If you’ve ever wondered what smells so good in a kitchen, it’s probably the aroma of sauteed garlic. The lovely allium lends its pungent flavor and aroma to dishes from around the world.
Garlic is also one of the professional kitchen’s most beloved ingredients. In my years working “on the line”, I cut, sauteed, and seasoned with garlic on a daily basis. Now, I’m happy to pass that knowledge and experience on to you.
In This Article
The Method: How to Cut Garlic
Follow along with these steps, and you’ll end up with finely minced garlic for all your favorite recipes.
Loosen the Bulb
When you buy a whole head of garlic, it can be tightly bound together. That means our first step has to be getting the bulb loosened up.
If your fingers are strong enough, you might be able to simply pry an individual clove out. But an easier way to do it is to turn the bulb on its side, apply pressure with the heel of your palm, and roll it on a table. Do this a few times and it will loosen up and yield its individual cloves.
Pull Out A Clove
There’s only one way to mince garlic: One clove at a time. So go ahead and use your work from the last step and pull out a single clove of garlic.
Smash That Clove With A Knife
That single clove is wrapped in a fibrous husk that you don’t want to cook with. But don’t try peeling it off with your fingertips just yet.
First, lay that clove down flat on your cutting board. Then grab your chef’s knife, and place the butt end of the blade over the clove. Using the heel of your palm, carefully press on the knife directly above the garlic clove.
Peel the Clove
The above steps will break up the clove’s coating, making it easy to remove. Get your fingertips to work at peeling the outer husk off of your garlic clove.
Hold the Clove Properly
Look at your garlic clove: It will have an end where the clove was attached to the bulb.
This is where you want to hold your garlic clove while you prepare to mince. Use your fingernails (or fingertips, if your nails are cut short) to securely hold the clove on your cutting board.
Moving slowly and taking your time, slice the garlic clove into thin rounds. Slow down as you approach the root end (and your fingertips), and concentrate on making even cuts.
Don’t be afraid to throw away a small portion of the end of the garlic clove here. The root end of garlic has a less pleasant texture, and I usually omit it from my dishes. This has the double benefit of keeping your fingertips at a safe distance from your knife’s edge.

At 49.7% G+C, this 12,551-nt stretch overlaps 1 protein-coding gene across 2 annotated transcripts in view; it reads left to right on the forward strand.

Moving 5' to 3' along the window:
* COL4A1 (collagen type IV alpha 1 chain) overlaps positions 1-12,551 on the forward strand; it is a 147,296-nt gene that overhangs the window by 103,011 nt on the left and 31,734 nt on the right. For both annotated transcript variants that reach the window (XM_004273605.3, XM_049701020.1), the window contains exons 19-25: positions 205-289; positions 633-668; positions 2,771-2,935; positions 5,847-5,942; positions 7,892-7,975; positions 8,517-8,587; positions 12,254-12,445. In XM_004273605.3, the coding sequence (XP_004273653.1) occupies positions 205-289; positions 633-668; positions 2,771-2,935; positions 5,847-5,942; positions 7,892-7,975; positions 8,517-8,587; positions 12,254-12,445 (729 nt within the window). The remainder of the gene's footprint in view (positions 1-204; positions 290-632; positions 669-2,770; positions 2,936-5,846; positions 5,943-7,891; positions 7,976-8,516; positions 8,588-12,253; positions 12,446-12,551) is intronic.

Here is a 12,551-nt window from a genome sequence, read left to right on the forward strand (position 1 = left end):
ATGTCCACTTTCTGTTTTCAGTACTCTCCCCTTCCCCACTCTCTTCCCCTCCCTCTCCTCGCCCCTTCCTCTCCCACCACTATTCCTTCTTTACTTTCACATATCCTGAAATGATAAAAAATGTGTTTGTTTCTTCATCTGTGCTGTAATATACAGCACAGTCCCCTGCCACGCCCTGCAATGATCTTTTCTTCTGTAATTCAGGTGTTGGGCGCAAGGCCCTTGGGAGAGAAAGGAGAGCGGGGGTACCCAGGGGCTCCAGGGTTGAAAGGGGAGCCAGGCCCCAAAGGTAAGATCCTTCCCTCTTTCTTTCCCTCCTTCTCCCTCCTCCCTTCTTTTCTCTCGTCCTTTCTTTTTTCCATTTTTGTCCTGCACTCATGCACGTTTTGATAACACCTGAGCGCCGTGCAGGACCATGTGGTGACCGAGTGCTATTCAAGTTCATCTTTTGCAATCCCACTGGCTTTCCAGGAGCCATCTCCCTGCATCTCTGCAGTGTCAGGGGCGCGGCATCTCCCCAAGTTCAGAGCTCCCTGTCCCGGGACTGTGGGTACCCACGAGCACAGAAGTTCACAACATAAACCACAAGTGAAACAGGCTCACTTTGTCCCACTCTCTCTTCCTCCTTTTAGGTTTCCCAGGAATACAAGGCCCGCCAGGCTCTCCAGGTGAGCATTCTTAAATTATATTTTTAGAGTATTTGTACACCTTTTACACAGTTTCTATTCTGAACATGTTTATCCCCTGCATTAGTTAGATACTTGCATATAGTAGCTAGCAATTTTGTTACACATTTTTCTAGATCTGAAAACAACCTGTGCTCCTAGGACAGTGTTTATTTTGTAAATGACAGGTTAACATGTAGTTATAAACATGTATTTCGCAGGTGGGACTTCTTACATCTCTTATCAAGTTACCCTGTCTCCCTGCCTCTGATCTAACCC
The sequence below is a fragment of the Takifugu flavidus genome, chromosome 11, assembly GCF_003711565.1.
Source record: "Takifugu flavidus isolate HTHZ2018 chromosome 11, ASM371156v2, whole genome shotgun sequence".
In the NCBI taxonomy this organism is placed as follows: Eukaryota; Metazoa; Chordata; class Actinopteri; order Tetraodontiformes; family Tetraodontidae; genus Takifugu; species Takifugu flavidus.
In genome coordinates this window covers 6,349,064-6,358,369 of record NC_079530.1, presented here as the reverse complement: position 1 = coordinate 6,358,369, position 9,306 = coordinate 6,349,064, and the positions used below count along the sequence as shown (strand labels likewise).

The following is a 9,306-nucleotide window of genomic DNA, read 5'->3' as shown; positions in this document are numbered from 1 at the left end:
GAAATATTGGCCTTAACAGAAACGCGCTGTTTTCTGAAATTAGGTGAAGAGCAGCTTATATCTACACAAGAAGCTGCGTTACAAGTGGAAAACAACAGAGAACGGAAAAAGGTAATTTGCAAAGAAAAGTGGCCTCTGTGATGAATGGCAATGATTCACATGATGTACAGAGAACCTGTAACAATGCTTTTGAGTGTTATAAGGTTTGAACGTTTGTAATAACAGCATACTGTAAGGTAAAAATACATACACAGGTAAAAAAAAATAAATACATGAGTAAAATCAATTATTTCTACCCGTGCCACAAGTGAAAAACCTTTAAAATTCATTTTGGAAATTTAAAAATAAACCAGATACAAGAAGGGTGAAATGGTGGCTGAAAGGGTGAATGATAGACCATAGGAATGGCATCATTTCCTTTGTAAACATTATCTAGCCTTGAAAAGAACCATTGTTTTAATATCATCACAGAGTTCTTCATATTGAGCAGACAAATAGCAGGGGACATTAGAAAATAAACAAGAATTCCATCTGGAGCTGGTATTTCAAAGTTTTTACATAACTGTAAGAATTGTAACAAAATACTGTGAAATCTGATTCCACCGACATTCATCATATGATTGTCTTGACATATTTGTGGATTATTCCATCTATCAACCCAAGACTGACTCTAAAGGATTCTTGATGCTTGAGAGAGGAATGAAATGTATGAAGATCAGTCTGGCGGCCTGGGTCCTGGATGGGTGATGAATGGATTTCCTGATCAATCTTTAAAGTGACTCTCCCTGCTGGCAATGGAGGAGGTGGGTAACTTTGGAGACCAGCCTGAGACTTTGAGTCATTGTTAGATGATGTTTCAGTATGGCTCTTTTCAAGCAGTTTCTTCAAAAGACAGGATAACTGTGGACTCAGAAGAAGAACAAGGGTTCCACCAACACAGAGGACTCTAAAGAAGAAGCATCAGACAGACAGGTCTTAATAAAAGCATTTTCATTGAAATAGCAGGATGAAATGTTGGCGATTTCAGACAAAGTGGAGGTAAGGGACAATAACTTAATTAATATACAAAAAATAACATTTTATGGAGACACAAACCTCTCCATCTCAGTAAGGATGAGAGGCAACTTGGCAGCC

Turn Your Garlic (Or Your Cutting Board)
Once you’ve sliced your garlic clove into rounds, turn the whole assemblage 90 degrees. If you’re working on a smaller cutting board, simply turn the board 90 degrees instead.
With your free hand safely out of the way, use a rocking motion to keep chopping your cut garlic. The more you chop, the finer the garlic will become — creating an even mince that will cook evenly in your recipe.
Ta-da! Minced Garlic
That’s it! You now have minced garlic ready for use.
When to Cut Garlic
To get the best flavor and aroma from your garlic, it’s important to chop it only as you need it. This means mincing your garlic within 30 minutes of the time you’ll be adding it to a dish. Though preferably you’ll chop it as close to when you need it as possible.
Other Ways to Prepare Garlic
It takes a lot of practice to be able to mince garlic quickly and effortlessly. If you’re not interested in putting dozens of hours of practice into your knife skills, here are four other common ways to prepare garlic:
Though you’ll see a rough chop used fairly often in the kitchen, it’s not great for garlic. The uneven pieces it produces will cook at different speeds, leaving you with some garlic overcooked and some almost raw. Not recommended for any recipe where you’re cooking the garlic.
Garlic is such a popular ingredient, there’s a whole tool designed just for it.
A garlic press like OXO’s Good Grips Garlic Press will make a fine mince out of whole cloves in no time. But the time you save on chopping often translates to more cleaning time, as garlic presses are difficult to fully clean. That’s why garlic presses are good for beginners, but most experienced chefs avoid them.
If you’re making a sauce or condiment that uses fresh garlic, a food processor is an excellent choice. The oil or water in the recipe will help the garlic move freely in the food processor, giving it an even consistency.
Mortar and Pestle
The old-school alternative to a food processor, a mortar and pestle uses a crushing motion to prepare rustic sauces and spreads. It’s more of a workout than using a knife or a food processor, but a mortar and pestle can make a very fine paste out of garlic. Good for people who want more traditional kitchen equipment.
What’s Next? Another Tool for Cutting Garlic
Last but not least, we turn to the cuisine most known for its garlic: Italian food.
Garlic and herbs are used so frequently in Italian cooking, they have a special tool for mincing them. Known as a mezzaluna, this curved knife is paired with a bowl-shaped cutting board for easy mincing. Check out our guide to the mezzaluna to learn everything you need to know about this classic Italian knife.